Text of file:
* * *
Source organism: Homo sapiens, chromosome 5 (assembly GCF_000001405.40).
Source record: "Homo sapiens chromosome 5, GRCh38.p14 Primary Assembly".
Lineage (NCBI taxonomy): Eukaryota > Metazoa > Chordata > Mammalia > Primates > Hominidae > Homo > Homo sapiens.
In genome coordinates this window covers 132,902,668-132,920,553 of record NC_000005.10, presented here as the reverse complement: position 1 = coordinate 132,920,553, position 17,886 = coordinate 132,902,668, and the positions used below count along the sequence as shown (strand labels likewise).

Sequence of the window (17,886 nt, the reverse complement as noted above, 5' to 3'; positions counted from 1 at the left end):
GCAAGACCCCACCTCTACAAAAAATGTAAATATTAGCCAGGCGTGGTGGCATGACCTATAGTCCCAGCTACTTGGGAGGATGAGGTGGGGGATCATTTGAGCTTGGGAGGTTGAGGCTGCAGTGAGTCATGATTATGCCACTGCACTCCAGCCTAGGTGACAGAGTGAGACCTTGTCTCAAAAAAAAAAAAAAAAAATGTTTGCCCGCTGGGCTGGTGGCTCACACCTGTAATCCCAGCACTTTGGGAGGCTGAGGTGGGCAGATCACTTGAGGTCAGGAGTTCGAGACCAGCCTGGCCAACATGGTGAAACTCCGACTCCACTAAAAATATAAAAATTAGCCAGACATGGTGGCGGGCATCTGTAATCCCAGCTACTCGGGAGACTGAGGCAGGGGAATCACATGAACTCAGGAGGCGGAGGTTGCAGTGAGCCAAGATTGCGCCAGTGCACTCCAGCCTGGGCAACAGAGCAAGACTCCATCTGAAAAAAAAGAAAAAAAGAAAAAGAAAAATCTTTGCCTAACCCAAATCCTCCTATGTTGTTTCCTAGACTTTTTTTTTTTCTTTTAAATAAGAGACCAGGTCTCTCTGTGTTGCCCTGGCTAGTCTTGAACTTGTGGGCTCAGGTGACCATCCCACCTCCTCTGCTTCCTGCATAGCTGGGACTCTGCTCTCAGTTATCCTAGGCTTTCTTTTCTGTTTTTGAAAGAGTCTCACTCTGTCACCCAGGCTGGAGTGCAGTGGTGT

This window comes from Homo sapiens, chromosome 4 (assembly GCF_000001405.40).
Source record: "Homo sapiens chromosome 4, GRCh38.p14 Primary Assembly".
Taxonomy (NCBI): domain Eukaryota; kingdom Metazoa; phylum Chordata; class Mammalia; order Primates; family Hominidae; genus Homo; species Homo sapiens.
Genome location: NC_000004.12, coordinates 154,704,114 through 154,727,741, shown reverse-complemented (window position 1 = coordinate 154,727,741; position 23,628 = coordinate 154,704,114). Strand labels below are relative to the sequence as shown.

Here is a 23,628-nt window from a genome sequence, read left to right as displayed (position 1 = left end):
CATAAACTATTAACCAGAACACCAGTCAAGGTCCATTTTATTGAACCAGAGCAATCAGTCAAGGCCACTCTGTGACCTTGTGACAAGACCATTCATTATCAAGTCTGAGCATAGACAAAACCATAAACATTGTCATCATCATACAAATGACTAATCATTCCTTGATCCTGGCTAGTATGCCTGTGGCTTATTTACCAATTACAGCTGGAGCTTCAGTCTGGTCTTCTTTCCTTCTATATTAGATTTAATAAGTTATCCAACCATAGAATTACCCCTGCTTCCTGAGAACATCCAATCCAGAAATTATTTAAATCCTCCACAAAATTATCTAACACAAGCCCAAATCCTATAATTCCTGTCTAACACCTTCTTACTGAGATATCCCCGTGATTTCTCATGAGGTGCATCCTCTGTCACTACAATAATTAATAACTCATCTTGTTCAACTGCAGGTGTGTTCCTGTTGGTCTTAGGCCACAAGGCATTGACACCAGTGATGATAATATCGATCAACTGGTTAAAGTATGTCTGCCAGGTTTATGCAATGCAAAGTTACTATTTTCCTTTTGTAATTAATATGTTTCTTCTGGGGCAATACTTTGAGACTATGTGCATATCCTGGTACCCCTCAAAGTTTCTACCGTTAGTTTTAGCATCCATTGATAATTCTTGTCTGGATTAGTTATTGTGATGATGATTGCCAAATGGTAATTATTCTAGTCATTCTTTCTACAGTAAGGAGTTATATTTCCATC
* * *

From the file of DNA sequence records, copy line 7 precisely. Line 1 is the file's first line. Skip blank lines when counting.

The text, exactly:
This window comes from Homo sapiens, chromosome 4 (assembly GCF_000001405.40).